Abstract: Abstract. Over the past decade, most emerging and transition economies are experiencing fast growth, which is above the world average, and a consistent institutional change. The aim of this paper is twofold. First of all, a cross-country analysis of a group of emerging and transition economies in the period 1999-2005 will be carried out in order to understand what determines such growth among these countries. Secondly, a comparative analysis will be carried out. The countries will be classified according to their socio-economic models and institutional variables. Countries will be classified by taking their financial structures and ownership control over firms into consideration (Levine and Kunt, 1999; La Porta et. al., 1999), and we will investigate whether institutions and the type of socio-economic model may have an impact on growth. The central hypothesis of the paper is that explaining economic growth is a complex issue which needs positive interaction of several socio-economic and institutional factors. My analysis suggests that countries can grow with their own “style of capitalism” and economic model, and the determinants of economic growth seem to be the ability of each country to associate appropriate governance and institutions with education level, export activity and non-income dimensions of human development (life expectancy growth and infant mortality reduction). In fact, countries which experienced an increase in non-income dimensions of human development during 1970-2000,as a consequence of appropriate institutions, have sustained economic growth.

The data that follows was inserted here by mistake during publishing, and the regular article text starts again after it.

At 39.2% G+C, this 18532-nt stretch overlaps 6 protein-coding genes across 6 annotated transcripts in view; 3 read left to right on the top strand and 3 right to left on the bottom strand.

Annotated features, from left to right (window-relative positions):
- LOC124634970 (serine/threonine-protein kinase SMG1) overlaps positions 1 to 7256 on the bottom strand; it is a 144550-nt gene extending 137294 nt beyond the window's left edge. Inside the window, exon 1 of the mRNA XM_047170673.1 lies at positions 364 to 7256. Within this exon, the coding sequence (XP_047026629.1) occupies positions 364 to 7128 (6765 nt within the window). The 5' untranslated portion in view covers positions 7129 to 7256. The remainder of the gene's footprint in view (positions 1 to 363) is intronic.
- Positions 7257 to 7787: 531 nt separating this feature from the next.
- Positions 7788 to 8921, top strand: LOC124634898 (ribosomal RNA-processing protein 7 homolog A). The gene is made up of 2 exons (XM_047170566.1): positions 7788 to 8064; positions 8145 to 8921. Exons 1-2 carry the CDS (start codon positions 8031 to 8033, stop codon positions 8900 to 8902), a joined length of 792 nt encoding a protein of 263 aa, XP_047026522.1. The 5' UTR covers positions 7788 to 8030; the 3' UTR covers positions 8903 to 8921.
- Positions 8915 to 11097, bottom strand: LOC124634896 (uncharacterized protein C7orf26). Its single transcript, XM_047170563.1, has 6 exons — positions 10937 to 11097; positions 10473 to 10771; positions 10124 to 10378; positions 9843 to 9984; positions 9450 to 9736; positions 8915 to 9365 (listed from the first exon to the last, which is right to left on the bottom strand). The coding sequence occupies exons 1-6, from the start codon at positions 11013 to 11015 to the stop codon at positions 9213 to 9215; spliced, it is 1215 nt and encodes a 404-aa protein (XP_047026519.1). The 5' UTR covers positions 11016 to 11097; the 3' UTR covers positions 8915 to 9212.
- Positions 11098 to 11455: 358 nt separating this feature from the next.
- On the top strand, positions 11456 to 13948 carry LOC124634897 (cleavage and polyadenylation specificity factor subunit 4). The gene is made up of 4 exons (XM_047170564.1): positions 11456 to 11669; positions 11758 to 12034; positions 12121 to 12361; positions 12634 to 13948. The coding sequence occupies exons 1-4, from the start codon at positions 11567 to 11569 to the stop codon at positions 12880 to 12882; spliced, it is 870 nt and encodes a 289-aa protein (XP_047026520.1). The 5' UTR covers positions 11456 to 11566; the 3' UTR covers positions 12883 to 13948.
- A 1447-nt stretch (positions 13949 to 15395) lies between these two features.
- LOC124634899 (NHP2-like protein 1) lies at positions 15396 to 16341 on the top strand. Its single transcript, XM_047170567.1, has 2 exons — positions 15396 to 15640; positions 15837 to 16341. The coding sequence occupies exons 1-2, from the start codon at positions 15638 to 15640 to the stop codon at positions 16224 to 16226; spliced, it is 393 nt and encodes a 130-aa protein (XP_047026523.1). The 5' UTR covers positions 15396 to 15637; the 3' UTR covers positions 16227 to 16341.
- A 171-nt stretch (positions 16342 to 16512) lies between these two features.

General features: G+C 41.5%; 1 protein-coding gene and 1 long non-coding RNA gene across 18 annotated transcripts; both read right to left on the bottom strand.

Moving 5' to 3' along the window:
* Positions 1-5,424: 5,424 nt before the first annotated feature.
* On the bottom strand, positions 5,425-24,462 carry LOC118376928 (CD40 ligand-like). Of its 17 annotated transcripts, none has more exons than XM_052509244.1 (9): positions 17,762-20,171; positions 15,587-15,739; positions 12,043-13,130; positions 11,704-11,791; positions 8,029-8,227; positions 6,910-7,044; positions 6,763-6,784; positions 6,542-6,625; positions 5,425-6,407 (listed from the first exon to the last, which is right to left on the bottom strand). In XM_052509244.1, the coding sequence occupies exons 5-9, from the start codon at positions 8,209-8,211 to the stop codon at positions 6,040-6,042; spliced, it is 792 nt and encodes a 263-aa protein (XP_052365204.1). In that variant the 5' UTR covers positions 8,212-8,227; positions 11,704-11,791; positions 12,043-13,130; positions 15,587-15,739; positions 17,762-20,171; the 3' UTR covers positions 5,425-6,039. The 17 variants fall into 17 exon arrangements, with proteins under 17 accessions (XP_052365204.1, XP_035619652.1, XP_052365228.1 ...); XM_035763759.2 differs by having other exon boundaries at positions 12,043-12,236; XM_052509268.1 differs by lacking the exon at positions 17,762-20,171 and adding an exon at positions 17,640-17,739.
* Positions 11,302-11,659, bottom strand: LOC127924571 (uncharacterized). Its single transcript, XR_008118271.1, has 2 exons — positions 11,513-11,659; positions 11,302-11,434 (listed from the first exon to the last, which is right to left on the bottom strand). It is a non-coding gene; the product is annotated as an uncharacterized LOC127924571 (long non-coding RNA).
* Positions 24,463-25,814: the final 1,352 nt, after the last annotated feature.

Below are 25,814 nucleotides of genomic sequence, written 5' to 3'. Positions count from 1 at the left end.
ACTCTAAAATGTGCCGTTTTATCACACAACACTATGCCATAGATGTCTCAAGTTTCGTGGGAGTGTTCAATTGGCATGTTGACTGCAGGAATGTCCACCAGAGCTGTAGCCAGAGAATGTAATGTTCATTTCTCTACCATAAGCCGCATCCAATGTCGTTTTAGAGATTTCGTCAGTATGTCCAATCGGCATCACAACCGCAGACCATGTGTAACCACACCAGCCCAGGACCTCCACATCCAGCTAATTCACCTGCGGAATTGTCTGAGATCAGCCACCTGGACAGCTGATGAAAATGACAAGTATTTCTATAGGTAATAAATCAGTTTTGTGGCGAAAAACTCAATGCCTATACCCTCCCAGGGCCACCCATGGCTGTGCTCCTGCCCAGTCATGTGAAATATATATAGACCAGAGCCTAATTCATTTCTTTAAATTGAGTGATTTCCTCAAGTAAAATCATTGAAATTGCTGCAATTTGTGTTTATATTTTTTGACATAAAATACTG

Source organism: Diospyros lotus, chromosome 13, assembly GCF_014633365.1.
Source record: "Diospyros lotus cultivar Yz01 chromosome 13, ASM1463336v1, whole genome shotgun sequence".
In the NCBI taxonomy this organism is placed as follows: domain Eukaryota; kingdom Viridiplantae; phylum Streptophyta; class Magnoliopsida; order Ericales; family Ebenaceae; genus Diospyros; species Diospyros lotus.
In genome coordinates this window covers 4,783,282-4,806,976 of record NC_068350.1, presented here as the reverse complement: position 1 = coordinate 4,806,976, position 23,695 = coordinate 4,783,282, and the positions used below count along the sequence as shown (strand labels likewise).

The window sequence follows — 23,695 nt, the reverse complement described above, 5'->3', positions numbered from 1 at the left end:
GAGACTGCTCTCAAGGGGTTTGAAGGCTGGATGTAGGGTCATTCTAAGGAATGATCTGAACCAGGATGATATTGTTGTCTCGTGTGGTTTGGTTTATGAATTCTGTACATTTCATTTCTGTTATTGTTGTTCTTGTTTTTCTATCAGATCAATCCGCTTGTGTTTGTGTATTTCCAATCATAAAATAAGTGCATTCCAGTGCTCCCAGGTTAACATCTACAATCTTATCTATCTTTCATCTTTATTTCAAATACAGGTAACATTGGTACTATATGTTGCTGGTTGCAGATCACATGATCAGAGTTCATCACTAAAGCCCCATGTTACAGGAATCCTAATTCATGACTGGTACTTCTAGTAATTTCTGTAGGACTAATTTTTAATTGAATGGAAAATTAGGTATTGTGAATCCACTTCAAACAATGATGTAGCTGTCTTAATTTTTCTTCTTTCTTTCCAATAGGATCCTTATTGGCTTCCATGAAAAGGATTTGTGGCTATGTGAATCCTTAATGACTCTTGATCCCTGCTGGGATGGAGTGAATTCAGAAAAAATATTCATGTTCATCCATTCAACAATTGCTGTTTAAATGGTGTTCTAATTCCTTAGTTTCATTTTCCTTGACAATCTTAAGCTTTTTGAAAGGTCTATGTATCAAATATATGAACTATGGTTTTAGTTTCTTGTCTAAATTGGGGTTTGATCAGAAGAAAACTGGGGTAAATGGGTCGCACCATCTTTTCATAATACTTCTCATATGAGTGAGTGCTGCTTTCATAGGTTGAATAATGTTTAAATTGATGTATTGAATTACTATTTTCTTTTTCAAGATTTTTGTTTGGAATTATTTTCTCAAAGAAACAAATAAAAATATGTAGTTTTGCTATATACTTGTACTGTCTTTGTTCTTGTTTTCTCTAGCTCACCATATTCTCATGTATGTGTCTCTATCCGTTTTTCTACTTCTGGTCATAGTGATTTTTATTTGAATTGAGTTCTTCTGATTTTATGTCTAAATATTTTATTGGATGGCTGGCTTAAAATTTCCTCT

Keywords: economic growth, institutions, human development
    JEL: F43 O43 G32 I31